Dietary intervention with cooking instructions and self-monitoring of the diet in free-living hypertensive men.
Sommaire de l'article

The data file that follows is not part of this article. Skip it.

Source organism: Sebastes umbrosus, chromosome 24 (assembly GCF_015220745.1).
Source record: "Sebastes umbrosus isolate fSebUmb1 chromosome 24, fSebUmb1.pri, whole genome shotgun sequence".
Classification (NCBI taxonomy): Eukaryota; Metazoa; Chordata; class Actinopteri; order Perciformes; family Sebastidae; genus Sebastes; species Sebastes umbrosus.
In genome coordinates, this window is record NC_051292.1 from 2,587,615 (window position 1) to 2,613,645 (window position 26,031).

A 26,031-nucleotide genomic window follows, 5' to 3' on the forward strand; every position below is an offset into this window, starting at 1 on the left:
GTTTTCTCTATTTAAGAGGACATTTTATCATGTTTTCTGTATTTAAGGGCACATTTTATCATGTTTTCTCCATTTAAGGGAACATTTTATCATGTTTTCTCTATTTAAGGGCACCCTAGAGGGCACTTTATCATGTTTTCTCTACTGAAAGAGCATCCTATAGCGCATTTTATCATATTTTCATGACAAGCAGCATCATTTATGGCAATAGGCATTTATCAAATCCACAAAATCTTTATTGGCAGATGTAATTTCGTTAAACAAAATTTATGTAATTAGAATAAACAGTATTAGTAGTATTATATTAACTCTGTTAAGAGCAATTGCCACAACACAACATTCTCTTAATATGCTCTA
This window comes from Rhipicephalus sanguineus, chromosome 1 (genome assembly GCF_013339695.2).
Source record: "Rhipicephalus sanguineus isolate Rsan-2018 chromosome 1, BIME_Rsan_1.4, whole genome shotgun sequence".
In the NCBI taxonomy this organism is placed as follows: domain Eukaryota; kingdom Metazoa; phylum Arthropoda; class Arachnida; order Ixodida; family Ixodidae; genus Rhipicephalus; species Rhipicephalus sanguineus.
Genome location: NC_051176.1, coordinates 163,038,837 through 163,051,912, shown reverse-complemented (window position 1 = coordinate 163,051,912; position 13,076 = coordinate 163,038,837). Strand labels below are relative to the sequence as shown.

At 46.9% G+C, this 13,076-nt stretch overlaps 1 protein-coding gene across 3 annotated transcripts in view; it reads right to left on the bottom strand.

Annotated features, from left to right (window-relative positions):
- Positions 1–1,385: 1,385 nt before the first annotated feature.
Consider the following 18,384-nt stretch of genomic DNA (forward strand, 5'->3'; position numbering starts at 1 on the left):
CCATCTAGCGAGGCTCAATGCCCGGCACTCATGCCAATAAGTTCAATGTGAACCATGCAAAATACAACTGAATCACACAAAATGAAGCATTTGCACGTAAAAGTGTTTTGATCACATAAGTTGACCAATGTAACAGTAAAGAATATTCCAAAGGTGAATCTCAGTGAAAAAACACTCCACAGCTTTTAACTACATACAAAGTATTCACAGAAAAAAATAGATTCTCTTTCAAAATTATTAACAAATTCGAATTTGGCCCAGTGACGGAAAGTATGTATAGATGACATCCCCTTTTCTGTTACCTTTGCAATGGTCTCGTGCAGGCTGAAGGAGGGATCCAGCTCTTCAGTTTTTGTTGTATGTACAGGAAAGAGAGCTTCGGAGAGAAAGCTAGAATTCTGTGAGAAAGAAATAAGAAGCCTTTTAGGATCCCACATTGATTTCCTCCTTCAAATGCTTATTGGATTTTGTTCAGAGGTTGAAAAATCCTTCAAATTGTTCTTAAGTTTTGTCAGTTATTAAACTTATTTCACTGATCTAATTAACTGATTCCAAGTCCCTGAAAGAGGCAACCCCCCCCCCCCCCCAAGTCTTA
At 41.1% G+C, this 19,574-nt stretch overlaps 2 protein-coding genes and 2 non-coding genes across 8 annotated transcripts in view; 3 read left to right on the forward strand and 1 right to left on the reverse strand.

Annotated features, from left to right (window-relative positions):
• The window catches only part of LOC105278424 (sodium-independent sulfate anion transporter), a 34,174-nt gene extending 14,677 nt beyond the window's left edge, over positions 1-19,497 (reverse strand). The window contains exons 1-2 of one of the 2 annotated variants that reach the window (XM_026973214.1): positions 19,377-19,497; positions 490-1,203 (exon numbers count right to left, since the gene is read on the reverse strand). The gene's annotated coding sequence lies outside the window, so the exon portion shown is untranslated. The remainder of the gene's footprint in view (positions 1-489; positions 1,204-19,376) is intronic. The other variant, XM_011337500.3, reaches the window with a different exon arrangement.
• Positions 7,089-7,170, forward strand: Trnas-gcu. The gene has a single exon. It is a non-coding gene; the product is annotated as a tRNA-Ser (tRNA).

The control of blood pressure (BP) is important in the prevention of cardiovascular diseases. This study was conducted to evaluate the effect of a dietary educational program for free-living, high-normal, and stage 1 or 2 hypertensive men. The participants were volunteers aged 40-75 years who agreed to the intervention. They were divided into two groups: 39 men for the intervention group and 32 men for the control group. BP, urinary sodium and potassium excretion, dietary and lifestyle data, and nonfasting venous blood sample were collected at baseline and after the intervention period. The intervention was designed to decrease sodium level with an emphasis on a decrease in the consumption of salted foods and to increase potassium level with an emphasis on an increase in the consumption of fruit and vegetables through cooking instructions and self-monitoring of the diet. At the baseline, there were no significant differences observed between the groups, except the diastolic BP. In the intervention group, a greater decrease in the urinary sodium-to-potassium excretion ratio was observed, compared with the control group (net difference 0.6, P = .029). The systolic and diastolic BP (mm Hg) decreased in the intervention group (149.0-143.0, P = .073; 93.0-87.0, P = .002), but no changes were observed in the control group (145.0-143.0, P = .231; 84.9-85.3, P = .381). In the intervention group, the urinary sodium-to-potassium excretion ratio was significantly improved by focusing on cooking instructions and self-monitoring of the diet.